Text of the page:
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Segregated Schooling in Alabama

Updated: Feb 1, 2021

Black students in Selma, Alabama gather outside their segregated school, 1965.


‪•‬ On November 2, 2004, Alabamians voted to keep a state constitutional provision mandating separate schools for black and white children. ‪•‬ The amendment would have removed a provision from Article XIV, Section 256, of the Alabama Constitution of 1901, which reads: ‪


“Separate schools shall be provided for white and colored children, and no child of either race shall be permitted to attend a school of the other race.”


‪•‬ The amendment also would have removed language added to Section 256 in 1954, which stated that the Alabama Constitution does not create a right to public education.


‪•‬ As Alabama resisted school desegregation following the Brown v. Board of Education decision, the 1954 language was enacted to allow the state to dismantle its public education system if forced to integrate. ‪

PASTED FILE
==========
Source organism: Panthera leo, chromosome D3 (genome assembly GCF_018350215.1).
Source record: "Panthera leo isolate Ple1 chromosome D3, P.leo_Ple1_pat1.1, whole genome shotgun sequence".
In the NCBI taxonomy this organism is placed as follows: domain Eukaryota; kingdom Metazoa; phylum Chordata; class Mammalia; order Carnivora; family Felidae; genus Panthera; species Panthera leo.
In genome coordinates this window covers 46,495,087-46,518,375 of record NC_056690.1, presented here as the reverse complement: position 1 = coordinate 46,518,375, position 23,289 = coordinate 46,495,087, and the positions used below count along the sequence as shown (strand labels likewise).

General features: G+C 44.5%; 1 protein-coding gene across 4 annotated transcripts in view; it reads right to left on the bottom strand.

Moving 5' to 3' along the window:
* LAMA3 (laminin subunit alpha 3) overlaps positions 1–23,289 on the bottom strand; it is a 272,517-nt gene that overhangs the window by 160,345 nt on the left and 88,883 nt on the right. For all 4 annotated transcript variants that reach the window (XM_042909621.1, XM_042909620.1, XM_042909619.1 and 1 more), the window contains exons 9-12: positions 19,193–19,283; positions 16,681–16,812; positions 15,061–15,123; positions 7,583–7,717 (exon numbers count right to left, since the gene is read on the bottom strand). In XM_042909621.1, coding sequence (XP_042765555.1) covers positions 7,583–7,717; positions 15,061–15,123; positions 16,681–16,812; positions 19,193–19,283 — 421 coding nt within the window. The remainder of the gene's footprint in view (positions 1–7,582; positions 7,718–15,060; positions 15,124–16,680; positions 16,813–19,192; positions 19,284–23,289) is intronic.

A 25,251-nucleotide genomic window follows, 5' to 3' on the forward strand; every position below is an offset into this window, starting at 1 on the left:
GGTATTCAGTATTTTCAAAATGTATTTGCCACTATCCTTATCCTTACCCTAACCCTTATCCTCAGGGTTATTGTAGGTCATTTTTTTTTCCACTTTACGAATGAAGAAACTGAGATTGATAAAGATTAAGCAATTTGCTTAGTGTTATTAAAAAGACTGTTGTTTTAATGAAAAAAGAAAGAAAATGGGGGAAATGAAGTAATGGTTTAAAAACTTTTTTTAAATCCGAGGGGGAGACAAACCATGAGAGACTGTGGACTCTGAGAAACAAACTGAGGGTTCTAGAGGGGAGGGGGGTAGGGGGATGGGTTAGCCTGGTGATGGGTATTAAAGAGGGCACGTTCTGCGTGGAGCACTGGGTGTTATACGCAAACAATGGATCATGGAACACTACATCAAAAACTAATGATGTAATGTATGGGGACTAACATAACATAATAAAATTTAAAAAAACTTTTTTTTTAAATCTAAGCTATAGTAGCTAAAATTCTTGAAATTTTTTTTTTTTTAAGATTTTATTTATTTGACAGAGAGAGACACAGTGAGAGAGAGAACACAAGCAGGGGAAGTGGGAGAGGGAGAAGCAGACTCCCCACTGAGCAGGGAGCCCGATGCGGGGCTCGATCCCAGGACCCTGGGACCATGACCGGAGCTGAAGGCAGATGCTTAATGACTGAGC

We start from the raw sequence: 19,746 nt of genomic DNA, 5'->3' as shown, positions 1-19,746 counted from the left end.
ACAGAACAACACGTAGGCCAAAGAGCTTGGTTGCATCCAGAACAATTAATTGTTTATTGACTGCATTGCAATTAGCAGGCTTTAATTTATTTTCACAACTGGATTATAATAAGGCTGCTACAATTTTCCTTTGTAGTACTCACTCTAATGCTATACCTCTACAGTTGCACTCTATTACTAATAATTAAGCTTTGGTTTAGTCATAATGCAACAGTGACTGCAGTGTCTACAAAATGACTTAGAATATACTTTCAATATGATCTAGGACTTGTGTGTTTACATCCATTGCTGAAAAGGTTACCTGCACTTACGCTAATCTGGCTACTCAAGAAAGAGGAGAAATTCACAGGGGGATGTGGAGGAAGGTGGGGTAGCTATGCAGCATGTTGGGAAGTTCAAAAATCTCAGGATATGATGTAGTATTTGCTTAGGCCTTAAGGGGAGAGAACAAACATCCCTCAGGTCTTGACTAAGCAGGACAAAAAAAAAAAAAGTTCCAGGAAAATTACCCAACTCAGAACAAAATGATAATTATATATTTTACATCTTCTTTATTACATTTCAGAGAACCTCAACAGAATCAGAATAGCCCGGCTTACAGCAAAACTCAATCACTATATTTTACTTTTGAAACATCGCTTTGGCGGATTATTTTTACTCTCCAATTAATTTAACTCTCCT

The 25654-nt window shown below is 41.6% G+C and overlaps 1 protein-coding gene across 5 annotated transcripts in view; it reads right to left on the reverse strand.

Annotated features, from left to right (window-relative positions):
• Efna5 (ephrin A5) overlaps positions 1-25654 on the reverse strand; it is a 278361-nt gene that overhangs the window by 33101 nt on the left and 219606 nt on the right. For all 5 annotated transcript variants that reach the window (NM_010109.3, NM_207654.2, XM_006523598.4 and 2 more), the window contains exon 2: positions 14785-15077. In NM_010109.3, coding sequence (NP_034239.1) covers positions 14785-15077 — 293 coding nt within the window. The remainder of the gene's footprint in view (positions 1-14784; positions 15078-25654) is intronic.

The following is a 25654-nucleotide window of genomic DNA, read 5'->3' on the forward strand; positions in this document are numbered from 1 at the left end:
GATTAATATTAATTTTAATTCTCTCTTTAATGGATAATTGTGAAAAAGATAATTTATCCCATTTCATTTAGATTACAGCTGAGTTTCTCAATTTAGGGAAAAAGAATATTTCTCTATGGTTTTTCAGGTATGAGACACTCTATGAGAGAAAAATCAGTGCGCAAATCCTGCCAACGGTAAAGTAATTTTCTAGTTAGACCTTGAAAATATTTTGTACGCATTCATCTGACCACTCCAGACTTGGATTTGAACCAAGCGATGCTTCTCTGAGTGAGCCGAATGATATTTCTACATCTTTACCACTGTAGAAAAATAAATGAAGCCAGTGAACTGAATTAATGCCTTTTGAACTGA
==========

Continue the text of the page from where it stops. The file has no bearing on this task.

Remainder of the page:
•‬ Proponents of the 2004 amendment argued that removing both the 1901 and 1954 language would purge the constitution’s educational provisions of that pro-segregation legacy. ‪•‬ Shortly before the election, some conservative officials mounted a campaign arguing that removal of the “no right to public education” language would expose the state to potential legal challenges and could lead the state to raise taxes. ‪


•‬ The proposed amendment failed by 1,850 votes (0.13%). ‪


•‬ In November 2012, Alabama voters again removed the school segregation provision from the state constitution and again voted to keep it.


‪•‬ Although the Alabama constitution's school segregation provision has not been enforceable for decades, its underlying prejudice continues to influence perceptions of Alabama and shape the realities of continuing educational inequality.


‪•‬ Alabama schools remain deeply separate and unequal: 90.34% of students attending Alabama's 75 "failing" schools in 2018 were African-American.


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